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National parks

1. Sagarmatha National Park

The Sagarmatha National Park is a protected area in the Himalayas of eastern Nepal that is dominated by Mount Everest. It encompasses an area of 1,148 km² in the Solukhumbu District and ranges in elevation from 2,845 to 8,848 m to at the summit of Mount Everest. In the north, it shares the international border with the Qomolangma National Nature Preserve of Tibet and extends to the Dudh Koshi River in the south. Adjacent to the east is the Makalu Barun National Park. Sagarmatha is a Nepali word derived from sagar meaning “sky” and māthā meaning “head”. The protected area has been identified as an Important Bird Area by Bird Life International and is included in the Sacred Himalayan Landscape.

2. Chitwan National Park

Chitwan National Park is the first national park in Nepal. It was established in 1973 and granted the status of a World Heritage Site in 1984. It covers an area of 932 km² and is located in the subtropical Inner Terai lowlands of south-central Nepal in the districts of Nawalparasi, Parsa, Chitwan and Makwanpur. In altitude it ranges from about 100 m in the river valleys to 815 m in the Churia Hills. In the north and west of the protected area the Narayani-Rapti river system forms a natural boundary to human settlements. Adjacent to the east of Chitwan National Park is Parsa Wildlife Reserve, contiguous in the south is the Indian Tiger Reserve Valmiki National Park. The coherent protected area of 2,075 km² represents the Tiger Conservation Unit Chitwan-Parsa-Valmiki, which covers a 3,549 km² huge block of alluvial grasslands and subtropical moist deciduous forests.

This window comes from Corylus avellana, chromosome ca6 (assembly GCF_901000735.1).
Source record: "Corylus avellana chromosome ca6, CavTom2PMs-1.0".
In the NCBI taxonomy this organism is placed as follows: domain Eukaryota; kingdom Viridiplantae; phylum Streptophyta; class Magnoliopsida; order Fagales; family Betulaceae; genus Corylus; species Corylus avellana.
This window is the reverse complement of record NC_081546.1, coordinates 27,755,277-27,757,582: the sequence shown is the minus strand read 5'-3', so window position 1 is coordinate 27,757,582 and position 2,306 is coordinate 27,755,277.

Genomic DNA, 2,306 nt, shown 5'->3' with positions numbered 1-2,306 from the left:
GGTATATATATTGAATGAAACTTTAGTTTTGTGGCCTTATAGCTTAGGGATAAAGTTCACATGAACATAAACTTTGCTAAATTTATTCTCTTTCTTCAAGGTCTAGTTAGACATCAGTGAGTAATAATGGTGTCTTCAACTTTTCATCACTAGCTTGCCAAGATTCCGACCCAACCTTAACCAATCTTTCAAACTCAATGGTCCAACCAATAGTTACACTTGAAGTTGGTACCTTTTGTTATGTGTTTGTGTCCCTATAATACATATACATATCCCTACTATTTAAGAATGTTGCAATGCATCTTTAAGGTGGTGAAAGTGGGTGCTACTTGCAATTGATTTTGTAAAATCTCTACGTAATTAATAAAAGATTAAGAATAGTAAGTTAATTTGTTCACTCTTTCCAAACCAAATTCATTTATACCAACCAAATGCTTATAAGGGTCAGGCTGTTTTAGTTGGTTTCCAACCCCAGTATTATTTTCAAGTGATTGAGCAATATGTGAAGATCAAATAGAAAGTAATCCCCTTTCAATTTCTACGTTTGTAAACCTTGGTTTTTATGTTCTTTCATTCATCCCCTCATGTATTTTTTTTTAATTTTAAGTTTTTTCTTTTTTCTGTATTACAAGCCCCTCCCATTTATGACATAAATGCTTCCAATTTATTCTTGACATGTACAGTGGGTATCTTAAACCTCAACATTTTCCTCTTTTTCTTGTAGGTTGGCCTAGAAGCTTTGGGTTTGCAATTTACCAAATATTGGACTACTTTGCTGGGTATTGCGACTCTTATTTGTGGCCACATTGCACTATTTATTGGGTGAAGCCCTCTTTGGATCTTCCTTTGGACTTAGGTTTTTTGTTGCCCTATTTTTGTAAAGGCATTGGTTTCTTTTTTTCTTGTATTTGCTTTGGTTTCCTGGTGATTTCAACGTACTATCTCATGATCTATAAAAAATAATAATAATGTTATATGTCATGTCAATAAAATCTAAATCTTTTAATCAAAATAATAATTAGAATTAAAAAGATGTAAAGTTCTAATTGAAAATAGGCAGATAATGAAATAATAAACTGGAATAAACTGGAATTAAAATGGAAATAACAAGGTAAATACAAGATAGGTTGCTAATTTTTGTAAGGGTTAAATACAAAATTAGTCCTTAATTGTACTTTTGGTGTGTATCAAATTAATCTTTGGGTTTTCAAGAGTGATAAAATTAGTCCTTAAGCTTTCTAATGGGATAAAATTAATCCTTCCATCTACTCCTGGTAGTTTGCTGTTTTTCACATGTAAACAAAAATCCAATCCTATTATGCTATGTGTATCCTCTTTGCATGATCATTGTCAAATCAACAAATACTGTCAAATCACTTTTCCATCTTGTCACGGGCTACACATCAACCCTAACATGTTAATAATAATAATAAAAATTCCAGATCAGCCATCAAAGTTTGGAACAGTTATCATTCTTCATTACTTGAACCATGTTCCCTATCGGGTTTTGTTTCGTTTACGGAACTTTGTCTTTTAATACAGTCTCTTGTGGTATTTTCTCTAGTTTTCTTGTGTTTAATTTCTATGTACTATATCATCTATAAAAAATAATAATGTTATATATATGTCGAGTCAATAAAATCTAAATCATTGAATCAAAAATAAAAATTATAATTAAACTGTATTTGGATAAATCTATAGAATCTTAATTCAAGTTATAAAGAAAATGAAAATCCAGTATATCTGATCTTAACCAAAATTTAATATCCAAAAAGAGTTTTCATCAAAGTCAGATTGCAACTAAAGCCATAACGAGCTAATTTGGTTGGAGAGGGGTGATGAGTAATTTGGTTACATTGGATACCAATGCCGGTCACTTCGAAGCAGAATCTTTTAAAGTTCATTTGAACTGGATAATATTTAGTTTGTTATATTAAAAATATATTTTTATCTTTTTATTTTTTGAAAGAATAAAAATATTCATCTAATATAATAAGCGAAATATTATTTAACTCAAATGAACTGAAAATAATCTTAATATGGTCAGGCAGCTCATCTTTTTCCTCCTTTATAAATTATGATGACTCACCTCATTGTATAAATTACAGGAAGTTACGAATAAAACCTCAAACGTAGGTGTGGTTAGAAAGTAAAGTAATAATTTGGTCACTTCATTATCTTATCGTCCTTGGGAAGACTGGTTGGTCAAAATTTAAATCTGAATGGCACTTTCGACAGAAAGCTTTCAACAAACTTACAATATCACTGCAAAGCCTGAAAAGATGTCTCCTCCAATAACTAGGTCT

3.  Shivapuri Nagarjuna National Park

Shivapuri Nagarjun National Park is the ninth national park in Nepal and was established in 2002. It is located in the country’s mid-hills on the northern fringe of the Kathmandu Valley and named after Shivapuri Peak of 2,732 m altitude. It covers an area of 159 km² in the districts of Kathmandu, Nuwakot and Sindhupalchowk, adjoining 23 Village Development Committees. In the west, the protected area extends to the Dhading District.